More and more doctors are unwilling to perform abortions, according to a recent survey, lowering the original percentage of those that were willing according to an alternate survey, 22%, down to 14% or one in seven. Although it is a legal medical practice in most locales, why is there the push back by medical practitioners? However, female specialists were about 2.5 times more likely than males to provide abortions, as were younger practitioners, ages 35 and under.

In the U.S., the demand for abortion is high, they said, given that half of pregnancies are unintended, and half of those end in abortion. More than 1 out of 3 women in the U.S. have an abortion by the time they are 45 years old. There are two kinds of abortion in the U.S.; in-clinic abortion and the abortion pill.

Religious objections may play a role, as may a reduction in training for the procedure in residency programs from the late 1970s through 1996. After that time, abortion training was required for residency.

From a strictly religious viewpoint, the study found that practitioners who identify as being Jewish were more likely to perform abortion, while Catholics and Evangelical Protestants, on the other hand, as well as physicians with high religious motivation, were less likely to offer the service.

Key variables that the researchers asked about included whether respondents had ever encountered patients seeking abortions in their practices, and whether they provided abortion services. Overall, 97% said they had encountered patients seeking abortions, but only 14.4% said they performed the service. However, those aged 56 to 65 were the next most likely group to provide abortions; those ages 35 to 45 were the least likely.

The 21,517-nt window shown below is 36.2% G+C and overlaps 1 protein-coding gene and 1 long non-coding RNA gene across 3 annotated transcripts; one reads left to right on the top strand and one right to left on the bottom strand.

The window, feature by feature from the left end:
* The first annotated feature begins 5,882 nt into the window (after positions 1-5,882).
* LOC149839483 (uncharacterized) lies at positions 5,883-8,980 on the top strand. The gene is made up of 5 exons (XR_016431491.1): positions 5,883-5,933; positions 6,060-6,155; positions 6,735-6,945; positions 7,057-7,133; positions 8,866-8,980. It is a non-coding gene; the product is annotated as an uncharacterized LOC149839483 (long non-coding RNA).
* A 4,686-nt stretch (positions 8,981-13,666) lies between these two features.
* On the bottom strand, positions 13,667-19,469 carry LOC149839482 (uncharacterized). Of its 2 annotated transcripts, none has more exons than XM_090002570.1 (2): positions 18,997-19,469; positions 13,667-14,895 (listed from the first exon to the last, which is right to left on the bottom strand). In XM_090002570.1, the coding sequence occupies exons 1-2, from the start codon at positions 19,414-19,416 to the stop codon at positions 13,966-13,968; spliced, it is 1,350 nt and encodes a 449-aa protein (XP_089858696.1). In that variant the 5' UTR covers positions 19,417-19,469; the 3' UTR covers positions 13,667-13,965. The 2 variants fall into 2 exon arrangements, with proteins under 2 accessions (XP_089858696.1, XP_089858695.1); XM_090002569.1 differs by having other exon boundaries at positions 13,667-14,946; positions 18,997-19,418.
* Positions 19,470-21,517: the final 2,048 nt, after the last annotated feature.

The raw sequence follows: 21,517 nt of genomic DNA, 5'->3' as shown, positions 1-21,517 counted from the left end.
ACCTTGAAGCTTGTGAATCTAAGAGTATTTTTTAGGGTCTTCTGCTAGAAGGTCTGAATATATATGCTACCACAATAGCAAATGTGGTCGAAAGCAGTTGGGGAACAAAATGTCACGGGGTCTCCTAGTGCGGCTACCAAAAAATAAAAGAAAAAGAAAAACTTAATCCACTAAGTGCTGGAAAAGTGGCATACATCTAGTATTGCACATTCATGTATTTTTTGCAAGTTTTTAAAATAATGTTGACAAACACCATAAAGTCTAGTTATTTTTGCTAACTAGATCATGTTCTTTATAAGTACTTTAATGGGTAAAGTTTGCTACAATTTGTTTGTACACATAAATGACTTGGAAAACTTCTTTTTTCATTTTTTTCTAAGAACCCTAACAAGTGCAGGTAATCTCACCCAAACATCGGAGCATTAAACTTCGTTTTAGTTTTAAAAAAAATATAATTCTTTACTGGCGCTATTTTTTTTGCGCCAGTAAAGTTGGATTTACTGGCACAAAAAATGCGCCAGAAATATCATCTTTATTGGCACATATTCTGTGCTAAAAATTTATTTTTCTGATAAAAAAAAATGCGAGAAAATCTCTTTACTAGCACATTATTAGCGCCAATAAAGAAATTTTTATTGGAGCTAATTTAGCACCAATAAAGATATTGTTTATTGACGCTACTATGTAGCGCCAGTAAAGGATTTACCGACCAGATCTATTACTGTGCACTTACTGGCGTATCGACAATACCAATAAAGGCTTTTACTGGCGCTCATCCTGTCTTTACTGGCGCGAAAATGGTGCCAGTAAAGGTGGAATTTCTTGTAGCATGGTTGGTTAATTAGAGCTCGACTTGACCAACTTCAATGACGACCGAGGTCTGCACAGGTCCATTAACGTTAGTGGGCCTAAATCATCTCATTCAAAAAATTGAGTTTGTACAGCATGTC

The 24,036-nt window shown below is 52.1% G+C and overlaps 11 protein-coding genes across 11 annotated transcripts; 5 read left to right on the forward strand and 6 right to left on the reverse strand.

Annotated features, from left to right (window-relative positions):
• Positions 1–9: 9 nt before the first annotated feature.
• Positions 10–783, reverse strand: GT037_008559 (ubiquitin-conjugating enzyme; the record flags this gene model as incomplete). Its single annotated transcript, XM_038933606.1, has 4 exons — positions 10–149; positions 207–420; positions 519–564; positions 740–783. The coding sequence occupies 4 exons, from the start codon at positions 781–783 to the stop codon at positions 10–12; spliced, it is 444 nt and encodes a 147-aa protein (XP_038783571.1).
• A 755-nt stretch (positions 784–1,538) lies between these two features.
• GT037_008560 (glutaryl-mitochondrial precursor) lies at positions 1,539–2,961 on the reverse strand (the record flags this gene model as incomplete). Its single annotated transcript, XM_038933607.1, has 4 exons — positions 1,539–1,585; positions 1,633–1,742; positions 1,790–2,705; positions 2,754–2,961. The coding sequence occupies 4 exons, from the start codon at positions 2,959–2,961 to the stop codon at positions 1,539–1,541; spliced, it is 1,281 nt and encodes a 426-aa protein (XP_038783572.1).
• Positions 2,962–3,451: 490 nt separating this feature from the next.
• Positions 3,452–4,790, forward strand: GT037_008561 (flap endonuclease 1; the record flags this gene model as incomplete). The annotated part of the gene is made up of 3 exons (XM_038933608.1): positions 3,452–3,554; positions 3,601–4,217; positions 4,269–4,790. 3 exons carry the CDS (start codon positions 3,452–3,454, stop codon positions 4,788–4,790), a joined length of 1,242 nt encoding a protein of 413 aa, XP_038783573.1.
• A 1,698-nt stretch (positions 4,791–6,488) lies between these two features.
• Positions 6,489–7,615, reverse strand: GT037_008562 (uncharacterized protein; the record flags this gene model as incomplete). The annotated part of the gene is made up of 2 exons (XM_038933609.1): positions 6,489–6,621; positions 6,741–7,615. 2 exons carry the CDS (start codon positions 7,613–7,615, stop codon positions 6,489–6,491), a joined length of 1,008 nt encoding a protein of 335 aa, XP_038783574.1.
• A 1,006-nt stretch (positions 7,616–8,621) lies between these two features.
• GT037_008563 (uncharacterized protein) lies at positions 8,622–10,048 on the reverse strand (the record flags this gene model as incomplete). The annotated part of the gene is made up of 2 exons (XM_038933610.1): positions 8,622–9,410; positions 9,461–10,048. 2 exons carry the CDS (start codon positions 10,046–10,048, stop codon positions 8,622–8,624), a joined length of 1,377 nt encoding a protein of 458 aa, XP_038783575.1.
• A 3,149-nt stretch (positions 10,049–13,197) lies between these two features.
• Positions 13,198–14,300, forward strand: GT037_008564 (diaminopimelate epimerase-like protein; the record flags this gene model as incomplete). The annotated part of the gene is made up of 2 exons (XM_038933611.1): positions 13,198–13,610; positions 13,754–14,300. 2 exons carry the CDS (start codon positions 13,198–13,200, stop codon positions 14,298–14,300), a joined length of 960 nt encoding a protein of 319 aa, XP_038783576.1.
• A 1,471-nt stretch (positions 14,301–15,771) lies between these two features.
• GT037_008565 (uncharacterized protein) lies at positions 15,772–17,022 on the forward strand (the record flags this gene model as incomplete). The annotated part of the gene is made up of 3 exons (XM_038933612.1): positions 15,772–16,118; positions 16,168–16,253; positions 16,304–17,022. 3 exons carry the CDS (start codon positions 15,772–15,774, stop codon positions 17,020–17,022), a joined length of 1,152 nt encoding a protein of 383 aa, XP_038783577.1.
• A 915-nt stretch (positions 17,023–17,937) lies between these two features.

With more insight, the study states geography is a factor as well:

"Access to abortion remains limited by the willingness of physicians to provide abortion services, particularly in rural communities in the South and Midwest."

In the Northeast or West, and in highly urban postal codes, were more likely to do the procedure than those in the South and Midwest or more rural areas, the researchers found. Many doctors choose to avoid being a target of antiabortion activists.

One caveat was that the recent study didn't assess whether specialists who do not perform abortions refer their patients out to colleagues who do. The study was also limited by self report, and by the lack of anonymity involved in reporting and returning the survey.

It's a growing trend among the United States for anti-abortion "protesters" to use intimidation tactics, or now even outright threats, to try to stop doctors from providing legal abortions to women. The intent is that if doctors can be scared out of providing abortions, more women will have to carry to term simply because they have no other safe options.

Abortion in the United States has been legal in every state since the United States Supreme Court decision in Roe v. Wade, on January 22, 1973. Prior to "Roe", there were exceptions to the abortion ban in at least 10 states; "Roe" established that a woman has a right to self-determination (often referred to as a "right to privacy") covering the decision whether or not to carry a pregnancy to term, but that this right must be balanced against a state's interest in preserving fetal life.

Written by Sy Kraft